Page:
Stimulus details: sea-level rise

impact chain for tropical coastal areas / sea-level rise (click nodes to view details):
Sea-level rise (SLR) is one of the most certain outcomes of climate change. Relative SLR that exceeds mangrove sediment accretion and elevation is a substantial cause of recent and predicted reductions in mangrove areas and health, as it leads to sediment erosion, inundation stress and increased salinity at landward zones.[13] Even when mangroves have the possibility of migrating landwards (i. e., no barriers are present), conservation concerns are not eased, because it is the seaward fringes that provide the most valuable ecosystem services for fisheries and coastal protection.[18] Any degradation or loss of mangroves will also result in substantial carbon emissions.

Accelerating SLR can also have an impact on coral reefs through increases in energy and sediment resuspension, and drowning. Sediment particles that settle on coral surfaces interfere with photosynthesis and feeding, and turbidity induced by suspended sediment reduces incident light levels.[19] As mentioned above, coral reef degradation will have detrimental effects on reef fish, and subsequently on the coastal communities that depend on them for their livelihoods. Mangrove ecosystems also provide important habitats for fish and crustaceans and any losses in their extent will increase people's vulnerability. Furthermore, alterations in tidal patterns and increased turbidity and salinity will directly lead to modifications of fish habitats and, in turn, to changes in the distribution of many fish species, especially estuary species.[17]

Following mangrove losses, and hence the protective services they provide, coastal communities will experience the negative impacts of SLR and tropical storms more strongly. The SLR impacts of inundation and shoreline erosion have been exacerbated along many coasts in the Pacific by the clearance of coastal vegetation, the mining of sand and the construction of artificial structures that fail to take into account coastal dynamics.[20]

SLR will have both direct and indirect impacts on coastal settlements and agriculture. Indirect impacts are associated with the loss of ecosystem services caused by the inundation and degradation of ecosystems. Direct impacts are inundation and erosion of land, saline water intrusion and coastal flooding. The losses of land, livelihoods and property caused by SLR are projected to be significant and to force many coastal communities to migrate.[21]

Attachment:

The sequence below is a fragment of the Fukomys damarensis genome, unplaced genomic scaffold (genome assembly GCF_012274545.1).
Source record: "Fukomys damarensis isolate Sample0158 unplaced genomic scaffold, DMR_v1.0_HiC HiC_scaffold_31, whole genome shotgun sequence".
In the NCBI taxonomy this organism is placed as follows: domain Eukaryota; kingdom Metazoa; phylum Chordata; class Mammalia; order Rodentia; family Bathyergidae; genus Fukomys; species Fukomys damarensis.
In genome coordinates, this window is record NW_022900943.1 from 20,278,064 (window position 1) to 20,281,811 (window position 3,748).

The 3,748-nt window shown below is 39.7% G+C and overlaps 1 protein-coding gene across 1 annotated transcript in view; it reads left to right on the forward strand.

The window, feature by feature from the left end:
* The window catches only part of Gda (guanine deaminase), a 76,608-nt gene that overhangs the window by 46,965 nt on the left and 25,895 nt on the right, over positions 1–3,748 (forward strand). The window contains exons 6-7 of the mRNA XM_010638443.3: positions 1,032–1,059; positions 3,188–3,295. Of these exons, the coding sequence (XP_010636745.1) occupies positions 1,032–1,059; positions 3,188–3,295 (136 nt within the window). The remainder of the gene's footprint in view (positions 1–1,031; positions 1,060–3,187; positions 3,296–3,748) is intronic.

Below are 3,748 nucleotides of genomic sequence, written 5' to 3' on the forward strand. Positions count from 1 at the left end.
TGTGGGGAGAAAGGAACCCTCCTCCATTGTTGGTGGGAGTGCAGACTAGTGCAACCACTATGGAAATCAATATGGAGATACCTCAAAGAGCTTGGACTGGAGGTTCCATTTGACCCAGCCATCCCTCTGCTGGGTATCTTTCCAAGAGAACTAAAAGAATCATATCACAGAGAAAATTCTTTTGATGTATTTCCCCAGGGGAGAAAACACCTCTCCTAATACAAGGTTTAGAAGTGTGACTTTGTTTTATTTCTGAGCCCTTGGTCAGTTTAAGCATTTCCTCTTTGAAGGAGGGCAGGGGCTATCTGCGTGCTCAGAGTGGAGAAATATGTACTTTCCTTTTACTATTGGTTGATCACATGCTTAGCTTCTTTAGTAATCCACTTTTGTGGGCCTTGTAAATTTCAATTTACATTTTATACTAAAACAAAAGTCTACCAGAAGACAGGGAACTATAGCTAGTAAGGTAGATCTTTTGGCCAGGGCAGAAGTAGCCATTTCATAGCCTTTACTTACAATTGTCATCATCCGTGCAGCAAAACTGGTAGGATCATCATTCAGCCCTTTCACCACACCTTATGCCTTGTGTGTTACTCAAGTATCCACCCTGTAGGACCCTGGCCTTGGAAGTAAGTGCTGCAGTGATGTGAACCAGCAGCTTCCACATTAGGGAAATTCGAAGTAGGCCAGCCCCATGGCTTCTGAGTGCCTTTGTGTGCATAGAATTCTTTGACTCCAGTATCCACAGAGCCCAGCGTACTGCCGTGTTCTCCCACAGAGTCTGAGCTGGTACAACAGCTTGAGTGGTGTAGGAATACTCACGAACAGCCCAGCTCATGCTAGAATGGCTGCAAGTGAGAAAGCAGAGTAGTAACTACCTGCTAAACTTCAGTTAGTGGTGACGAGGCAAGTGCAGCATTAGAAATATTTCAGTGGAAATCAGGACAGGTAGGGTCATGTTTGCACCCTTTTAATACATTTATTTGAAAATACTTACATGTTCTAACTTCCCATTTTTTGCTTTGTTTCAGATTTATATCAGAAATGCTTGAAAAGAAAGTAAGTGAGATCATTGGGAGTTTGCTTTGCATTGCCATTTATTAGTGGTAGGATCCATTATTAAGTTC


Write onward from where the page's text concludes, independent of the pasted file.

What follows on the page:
Sea levels will continue to rise even under the strictest mitigation scenarios, and measures should be taken to protect coastal communities and ecosystems. However, ecosystem management should be done at the landscape level to manage sediment and other inputs that can induce further stress on coastal ecosystems. Activities can be conducted within the mangrove catchment to maintain or enhance elevation.[13]


[13]    Gilman, E. L., Ellison, J., Duke, N. C., Field, C., 2008. Threats to mangroves from climate change and adaptation options: a review. Aquatic Botany 89, 237-250.

[17]    Martínez Arroyo, A., Manzanilla Naim, S., Zavala Hidalgo, J., 2011. Vulnerability to climate change of marine and coastal fisheries in México. Atmósfera 24, 103-123.

[18]    López-Medellín, X., Ezcurra, E., Gonzélez-Abraham, C., Hak, J., Santiago, L. S., Sickman, J. O., 2011. Oceanographic anomalies and sea-level rise drive mangroves inland in the Pacific coast of Mexico. Journal of Vegetation Science 22, 143-151.

[19]    Ogston, A. S., Field, M. E., 2010. Predictions of turbidity due to enhanced sediment resuspension resulting from sea-level rise on a fringing coral reef: evidence from Molokai, Hawaii. Journal of Coastal Research 26, 1027-1037.

[20]    Nunn, P. D., Mimura, N., 1997. Vulnerability of South Pacific island nations to sea-level rise. Journal of Coastal Research 133-151.

[21]    Wetzel, F. T., Kissling, W. D., Beissmann, H., Penn, D. J., 2012. Future climate change driven sea-level rise: secondary consequences from human displacement for island biodiversity. Global Change Biology 18, 2707-2719.
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